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      Erythropoietin to treat head and neck cancer patients with anaemia undergoing radiotherapy: randomised, double-blind, placebo-controlled trial.

      Lancet

      Anemia, drug therapy, epidemiology, Antineoplastic Protocols, standards, Carcinoma, Squamous Cell, radiotherapy, Comorbidity, Disease-Free Survival, Erythropoietin, therapeutic use, Head and Neck Neoplasms, Humans, Proportional Hazards Models, Radiation Oncology, Recombinant Proteins, Treatment Outcome

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          Abstract

          Anaemia is associated with poor cancer control, particularly in patients undergoing radiotherapy. We investigated whether anaemia correction with epoetin beta could improve outcome of curative radiotherapy among patients with head and neck cancer. We did a multicentre, double-blind, randomised, placebo-controlled trial in 351 patients (haemoglobin <120 g/L in women or <130 g/L in men) with carcinoma of the oral cavity, oropharynx, hypopharynx, or larynx. Patients received curative radiotherapy at 60 Gy for completely (R0) and histologically incomplete (R1) resected disease, or 70 Gy for macroscopically incompletely resected (R2) advanced disease (T3, T4, or nodal involvement) or for primary definitive treatment. All patients were assigned to subcutaneous placebo (n=171) or epoetin beta 300 IU/kg (n=180) three times weekly, from 10-14 days before and continuing throughout radiotherapy. The primary endpoint was locoregional progression-free survival. We assessed also time to locoregional progression and survival. Analysis was by intention to treat. 148 (82%) patients given epoetin beta achieved haemoglobin concentrations higher than 140 g/L (women) or 150 g/L (men) compared with 26 (15%) given placebo. However, locoregional progression-free survival was poorer with epoetin beta than with placebo (adjusted relative risk 1.62 [95% CI 1.22-2.14]; p=0.0008). For locoregional progression the relative risk was 1.69 (1.16-2.47, p=0.007) and for survival was 1.39 (1.05-1.84, p=0.02). Epoetin beta corrects anaemia but does not improve cancer control or survival. Disease control might even be impaired. Patients receiving curative cancer treatment and given erythropoietin should be studied in carefully controlled trials.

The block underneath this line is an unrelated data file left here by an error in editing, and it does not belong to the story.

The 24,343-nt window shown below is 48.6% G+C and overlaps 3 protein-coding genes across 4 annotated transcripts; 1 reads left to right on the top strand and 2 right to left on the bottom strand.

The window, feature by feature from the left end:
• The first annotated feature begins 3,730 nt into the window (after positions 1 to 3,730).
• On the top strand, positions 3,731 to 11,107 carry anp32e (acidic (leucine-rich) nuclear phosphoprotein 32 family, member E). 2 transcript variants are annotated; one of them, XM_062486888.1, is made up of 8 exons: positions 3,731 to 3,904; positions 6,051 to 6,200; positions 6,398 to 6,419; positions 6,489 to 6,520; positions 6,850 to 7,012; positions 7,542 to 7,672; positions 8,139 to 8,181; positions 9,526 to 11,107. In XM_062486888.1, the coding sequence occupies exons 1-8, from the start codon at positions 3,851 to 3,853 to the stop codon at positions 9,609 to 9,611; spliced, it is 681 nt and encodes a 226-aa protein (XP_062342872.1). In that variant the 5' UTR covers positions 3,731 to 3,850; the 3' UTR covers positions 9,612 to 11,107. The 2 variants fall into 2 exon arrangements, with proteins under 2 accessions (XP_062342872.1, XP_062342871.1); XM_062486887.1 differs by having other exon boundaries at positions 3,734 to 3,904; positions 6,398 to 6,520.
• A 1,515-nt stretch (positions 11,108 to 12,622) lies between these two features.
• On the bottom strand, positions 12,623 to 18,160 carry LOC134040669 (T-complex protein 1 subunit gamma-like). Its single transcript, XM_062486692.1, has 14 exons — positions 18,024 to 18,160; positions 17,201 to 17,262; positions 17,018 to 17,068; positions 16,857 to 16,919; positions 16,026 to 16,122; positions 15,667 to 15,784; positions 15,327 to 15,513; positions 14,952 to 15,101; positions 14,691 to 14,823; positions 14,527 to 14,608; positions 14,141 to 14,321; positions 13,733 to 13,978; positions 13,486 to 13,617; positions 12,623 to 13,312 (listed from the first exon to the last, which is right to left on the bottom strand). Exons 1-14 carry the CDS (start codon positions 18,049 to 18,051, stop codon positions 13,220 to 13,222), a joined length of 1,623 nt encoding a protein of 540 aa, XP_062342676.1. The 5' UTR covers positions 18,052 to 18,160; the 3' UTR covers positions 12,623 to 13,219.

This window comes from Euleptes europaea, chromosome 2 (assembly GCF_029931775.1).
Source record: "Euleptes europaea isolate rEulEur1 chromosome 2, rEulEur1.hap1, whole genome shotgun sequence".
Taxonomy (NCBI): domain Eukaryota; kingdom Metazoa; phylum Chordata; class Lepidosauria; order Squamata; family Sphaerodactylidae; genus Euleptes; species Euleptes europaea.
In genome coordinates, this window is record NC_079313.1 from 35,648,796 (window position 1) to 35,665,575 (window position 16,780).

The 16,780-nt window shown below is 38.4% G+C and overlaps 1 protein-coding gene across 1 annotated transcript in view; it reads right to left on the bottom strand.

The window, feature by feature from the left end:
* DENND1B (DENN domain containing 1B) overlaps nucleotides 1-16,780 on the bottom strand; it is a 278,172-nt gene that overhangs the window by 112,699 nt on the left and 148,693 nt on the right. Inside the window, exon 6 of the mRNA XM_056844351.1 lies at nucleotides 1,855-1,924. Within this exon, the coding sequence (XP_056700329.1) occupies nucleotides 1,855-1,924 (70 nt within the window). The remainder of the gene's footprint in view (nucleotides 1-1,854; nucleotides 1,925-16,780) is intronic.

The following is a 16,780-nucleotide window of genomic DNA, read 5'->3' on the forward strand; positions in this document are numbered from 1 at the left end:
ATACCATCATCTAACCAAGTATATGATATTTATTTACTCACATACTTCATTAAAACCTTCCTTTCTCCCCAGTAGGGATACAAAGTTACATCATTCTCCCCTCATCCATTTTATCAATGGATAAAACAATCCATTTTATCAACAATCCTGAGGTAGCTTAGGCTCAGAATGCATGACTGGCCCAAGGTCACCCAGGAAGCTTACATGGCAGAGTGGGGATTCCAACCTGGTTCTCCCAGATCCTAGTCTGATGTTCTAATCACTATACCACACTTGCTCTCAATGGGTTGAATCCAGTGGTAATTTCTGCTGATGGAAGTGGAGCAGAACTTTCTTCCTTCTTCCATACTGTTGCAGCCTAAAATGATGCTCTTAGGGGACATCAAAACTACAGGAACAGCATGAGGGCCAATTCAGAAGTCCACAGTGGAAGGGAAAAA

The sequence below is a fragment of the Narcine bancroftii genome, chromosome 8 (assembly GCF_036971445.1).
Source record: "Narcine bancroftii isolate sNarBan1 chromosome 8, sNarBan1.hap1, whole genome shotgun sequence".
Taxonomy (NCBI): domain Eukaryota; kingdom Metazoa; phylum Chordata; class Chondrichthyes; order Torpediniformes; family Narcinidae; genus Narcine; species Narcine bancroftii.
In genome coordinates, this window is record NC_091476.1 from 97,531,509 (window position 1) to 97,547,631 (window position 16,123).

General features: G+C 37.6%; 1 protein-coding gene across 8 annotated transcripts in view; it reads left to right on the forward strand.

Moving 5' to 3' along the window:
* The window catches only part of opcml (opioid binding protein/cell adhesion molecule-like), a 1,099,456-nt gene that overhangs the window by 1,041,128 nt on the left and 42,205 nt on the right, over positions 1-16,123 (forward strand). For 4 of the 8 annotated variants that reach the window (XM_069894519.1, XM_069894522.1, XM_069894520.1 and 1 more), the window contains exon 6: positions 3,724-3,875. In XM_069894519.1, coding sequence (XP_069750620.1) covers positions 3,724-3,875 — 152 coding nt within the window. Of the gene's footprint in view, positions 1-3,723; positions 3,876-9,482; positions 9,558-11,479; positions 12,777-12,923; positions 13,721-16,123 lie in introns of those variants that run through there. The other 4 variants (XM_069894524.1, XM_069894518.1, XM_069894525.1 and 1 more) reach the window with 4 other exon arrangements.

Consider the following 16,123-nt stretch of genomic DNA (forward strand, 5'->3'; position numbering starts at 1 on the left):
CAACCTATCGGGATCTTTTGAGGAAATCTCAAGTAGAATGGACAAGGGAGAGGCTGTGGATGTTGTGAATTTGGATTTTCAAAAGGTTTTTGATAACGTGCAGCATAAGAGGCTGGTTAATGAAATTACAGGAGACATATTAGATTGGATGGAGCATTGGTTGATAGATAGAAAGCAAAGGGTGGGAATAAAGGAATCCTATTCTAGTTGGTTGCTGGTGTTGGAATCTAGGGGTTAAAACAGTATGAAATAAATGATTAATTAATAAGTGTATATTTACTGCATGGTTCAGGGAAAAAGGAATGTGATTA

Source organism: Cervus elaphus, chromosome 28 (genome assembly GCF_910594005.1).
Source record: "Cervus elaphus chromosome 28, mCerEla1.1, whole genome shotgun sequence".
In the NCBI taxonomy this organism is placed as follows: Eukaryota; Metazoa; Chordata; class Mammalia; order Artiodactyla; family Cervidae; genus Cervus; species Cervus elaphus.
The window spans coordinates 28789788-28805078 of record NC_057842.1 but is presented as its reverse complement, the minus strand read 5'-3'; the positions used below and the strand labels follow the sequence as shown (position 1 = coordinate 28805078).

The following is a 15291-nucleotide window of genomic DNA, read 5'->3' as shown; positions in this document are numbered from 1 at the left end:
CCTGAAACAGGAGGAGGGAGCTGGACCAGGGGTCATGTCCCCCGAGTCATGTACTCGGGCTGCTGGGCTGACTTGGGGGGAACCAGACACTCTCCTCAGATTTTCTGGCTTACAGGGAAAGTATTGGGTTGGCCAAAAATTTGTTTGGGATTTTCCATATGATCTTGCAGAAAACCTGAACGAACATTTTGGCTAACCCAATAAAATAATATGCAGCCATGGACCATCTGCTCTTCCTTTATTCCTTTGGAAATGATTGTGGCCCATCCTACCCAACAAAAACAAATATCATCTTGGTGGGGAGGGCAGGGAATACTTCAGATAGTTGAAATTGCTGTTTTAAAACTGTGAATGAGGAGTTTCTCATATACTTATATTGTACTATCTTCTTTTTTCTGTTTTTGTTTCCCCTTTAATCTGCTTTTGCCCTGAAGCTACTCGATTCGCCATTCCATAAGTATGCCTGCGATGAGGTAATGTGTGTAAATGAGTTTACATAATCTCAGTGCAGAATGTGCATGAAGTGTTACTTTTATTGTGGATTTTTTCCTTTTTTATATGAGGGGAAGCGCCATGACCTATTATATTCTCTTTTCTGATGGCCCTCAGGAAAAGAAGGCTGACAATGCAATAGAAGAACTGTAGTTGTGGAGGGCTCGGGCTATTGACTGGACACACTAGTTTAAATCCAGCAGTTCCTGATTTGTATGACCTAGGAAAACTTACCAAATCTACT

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          Author and article information

          Journal
          14575968
          10.1016/S0140-6736(03)14567-9

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